I’ve learned a lot in the 4 years since being diagnosed with MS. The first lesson I learned was the awkwardness. Even telling family felt…awkward. And then you find yourself telling strangers when they give you the evil-eye for parking in the handicapped space, even when you have a handicap placard!
I admit, I was a smidge of a goof who fumbled and apologized to Mrs. Stink Eye at first, “Oh yes, I’m um multiple sclerosis. I mean I’m not the disease itself. I have it. Yeah, um here’s my doctors number if you want to check. Aren’t these spots handy? Have a great day.” Awkward. But I never knew what awkward was until I had to talk about my disease with my boss.
Thirty-four didn’t sound THAT young. But when I was diagnosed, I was in a sense very young and naïve compared to my current 38 years-of-age. I thought I was taking the noble route. So when the time came to talk to my boss, I started off with full disclosure for two reasons:
1) I couldn’t walk. How the heck would I hide THAT teaching a classroom of kids and navigating, a building the size of the Taj Majal?
2) I wanted him to know I was sick, so that he would see me as a fighter and not a slacker. In theory it sounds lovely, but looking back, it does not always work this way.
The first time he walked into my classroom, I had been diagnosed for maybe a month. I was struggling hard just to get from my car to my desk. I’d have to walk the length of two football fields, carrying books. I was trying to rearrange the room when he walked in. There was an awkward minute-long stare, and he said, “Mrs. U., I think you should go on leave, for your students.”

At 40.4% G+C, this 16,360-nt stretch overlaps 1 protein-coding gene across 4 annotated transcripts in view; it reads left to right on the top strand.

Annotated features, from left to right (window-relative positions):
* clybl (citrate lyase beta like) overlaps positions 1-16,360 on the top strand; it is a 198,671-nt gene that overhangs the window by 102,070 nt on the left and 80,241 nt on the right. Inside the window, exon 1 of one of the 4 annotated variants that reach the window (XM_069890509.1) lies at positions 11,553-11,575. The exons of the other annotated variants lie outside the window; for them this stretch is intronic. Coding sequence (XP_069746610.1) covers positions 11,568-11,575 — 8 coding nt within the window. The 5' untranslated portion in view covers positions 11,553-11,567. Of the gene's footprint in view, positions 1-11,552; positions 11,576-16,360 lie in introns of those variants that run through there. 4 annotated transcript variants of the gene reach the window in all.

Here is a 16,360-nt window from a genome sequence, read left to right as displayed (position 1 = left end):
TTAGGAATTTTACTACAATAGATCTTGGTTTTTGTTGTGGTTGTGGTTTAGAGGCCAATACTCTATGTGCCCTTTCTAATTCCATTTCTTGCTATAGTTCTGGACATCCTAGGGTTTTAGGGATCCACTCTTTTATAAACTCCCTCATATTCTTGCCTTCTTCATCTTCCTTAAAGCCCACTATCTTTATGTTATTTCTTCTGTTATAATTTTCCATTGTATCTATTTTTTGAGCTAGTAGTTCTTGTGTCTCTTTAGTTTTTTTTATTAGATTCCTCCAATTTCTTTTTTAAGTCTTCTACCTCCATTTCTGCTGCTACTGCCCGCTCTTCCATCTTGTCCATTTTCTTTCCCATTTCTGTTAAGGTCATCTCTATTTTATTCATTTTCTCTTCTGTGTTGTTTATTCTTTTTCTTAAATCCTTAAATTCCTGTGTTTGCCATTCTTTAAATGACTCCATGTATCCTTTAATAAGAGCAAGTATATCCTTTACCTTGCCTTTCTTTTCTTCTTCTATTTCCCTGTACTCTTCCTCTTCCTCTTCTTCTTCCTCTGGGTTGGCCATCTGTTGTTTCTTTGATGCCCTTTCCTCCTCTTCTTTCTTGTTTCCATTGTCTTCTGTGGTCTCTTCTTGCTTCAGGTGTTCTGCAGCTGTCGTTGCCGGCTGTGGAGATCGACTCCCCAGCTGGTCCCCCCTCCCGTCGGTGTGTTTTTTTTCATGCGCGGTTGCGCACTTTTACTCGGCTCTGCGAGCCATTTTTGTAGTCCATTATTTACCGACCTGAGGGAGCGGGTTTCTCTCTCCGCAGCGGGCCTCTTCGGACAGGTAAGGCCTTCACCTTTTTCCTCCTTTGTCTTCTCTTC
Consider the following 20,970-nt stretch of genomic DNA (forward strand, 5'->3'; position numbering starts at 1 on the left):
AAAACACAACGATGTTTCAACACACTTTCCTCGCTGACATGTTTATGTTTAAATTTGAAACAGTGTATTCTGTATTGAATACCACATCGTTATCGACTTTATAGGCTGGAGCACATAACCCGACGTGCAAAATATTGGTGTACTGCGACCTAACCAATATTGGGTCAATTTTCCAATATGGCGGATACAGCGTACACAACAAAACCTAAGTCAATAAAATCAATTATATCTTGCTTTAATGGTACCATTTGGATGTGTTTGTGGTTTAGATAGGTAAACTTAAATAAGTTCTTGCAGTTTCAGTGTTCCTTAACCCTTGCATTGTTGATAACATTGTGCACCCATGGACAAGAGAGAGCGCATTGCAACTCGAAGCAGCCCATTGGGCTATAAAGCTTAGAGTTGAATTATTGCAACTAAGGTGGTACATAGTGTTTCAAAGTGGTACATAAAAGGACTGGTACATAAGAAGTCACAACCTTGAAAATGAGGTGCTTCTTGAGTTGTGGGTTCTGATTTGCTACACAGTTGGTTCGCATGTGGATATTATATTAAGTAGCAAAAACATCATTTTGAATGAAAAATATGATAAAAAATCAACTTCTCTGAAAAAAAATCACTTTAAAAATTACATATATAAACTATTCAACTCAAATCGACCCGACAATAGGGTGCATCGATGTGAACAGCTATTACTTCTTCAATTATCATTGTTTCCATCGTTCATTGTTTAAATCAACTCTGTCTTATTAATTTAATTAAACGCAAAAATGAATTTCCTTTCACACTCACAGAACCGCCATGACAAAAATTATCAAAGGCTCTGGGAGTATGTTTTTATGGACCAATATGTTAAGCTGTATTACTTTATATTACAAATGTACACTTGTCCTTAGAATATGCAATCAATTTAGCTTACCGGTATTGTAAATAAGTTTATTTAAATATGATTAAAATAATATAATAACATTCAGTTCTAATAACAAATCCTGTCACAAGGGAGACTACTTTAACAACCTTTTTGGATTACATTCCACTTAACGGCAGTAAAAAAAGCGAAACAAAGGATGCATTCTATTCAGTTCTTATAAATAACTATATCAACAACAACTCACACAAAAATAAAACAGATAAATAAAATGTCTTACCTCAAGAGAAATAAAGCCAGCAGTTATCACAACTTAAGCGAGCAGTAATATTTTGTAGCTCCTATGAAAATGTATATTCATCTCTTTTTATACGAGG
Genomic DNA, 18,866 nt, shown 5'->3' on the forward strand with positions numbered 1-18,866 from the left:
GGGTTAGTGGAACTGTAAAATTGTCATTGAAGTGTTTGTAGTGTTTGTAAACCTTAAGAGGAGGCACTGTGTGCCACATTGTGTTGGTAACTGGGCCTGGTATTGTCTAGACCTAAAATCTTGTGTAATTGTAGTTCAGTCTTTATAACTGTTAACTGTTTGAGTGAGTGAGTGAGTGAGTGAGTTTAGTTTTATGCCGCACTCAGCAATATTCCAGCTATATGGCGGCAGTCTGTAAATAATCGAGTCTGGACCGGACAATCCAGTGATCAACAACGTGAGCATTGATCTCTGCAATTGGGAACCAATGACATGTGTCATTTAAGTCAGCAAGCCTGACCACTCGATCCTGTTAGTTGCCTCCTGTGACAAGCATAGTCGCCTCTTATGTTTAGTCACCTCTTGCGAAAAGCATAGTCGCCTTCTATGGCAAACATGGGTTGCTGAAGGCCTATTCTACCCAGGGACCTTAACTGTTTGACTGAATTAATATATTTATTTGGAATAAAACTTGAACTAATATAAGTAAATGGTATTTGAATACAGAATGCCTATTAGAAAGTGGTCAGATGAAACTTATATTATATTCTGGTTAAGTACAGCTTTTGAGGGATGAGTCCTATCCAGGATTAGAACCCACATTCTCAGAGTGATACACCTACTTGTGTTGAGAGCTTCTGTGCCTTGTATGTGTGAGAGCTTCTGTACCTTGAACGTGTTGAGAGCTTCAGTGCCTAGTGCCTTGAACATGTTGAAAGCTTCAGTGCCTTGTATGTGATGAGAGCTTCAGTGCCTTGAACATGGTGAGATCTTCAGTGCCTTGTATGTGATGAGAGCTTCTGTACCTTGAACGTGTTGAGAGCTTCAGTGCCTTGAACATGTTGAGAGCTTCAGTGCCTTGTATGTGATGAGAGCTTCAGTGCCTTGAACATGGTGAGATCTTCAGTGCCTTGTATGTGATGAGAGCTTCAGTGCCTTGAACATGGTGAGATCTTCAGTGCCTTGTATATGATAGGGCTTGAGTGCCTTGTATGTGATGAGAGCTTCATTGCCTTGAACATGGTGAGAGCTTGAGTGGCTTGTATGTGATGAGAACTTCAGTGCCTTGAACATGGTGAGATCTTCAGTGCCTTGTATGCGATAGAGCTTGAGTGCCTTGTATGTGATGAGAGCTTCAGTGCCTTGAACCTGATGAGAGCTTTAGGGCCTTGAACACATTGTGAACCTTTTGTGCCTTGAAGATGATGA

It was not contempt. For the first time in my numerous years of teaching there, I saw concern in his eyes. My response was, “If I just leave now, without trying, what am I teaching my children? I want them to fight in the face of adversity, not lay down. I want them to try. They are watching me, more now than I even know. I want them to know you can find new ways to navigate this world. I can’t go on disability now BECAUSE of my students. Some people can work and be sick. I will know when it is time.” He shook his head solemnly, didn’t look up, and left.
The next time we spoke about my condition I was walking down the hall, shuffling, holding on to walls with one arm to guide me. I could feel my boss walking up behind me. He says, “Hey Jamie, rough night last night? You better hurry and get up those stairs.” Did he forget I had MS? I was also carrying a crate of test papers they should have assigned a monitor to carry to the third floor for me. I looked at him and said, “That’s not a party, that’s my MS. Have some class.”
Once again he looked down, but he looked truly ashamed. I almost felt bad, except I had to make it up all these flights of stairs with this heavy crate. I didn’t have time to feel bad.
These days I don’t have too many awkward chats about MS with bosses because now I’m a writer and an author; I work from my office in my home. I made it a year-and-a-half from that first conversation that I had with my boss, but over time as my health deteriorated, I made the difficult decision to leave and to pursue a new career in writing. I don’t regret the way I handled myself and the awkwardness that I felt during that conversation. I bet if other employees were as open as me, we’d see just how many people were dealing with something. Like I say at the tippity top of my blog—not everyone has MS, but everyone has something.
Any awkward boss chats out there that need to be shared? It’s healing. Share with me on our Facebook page.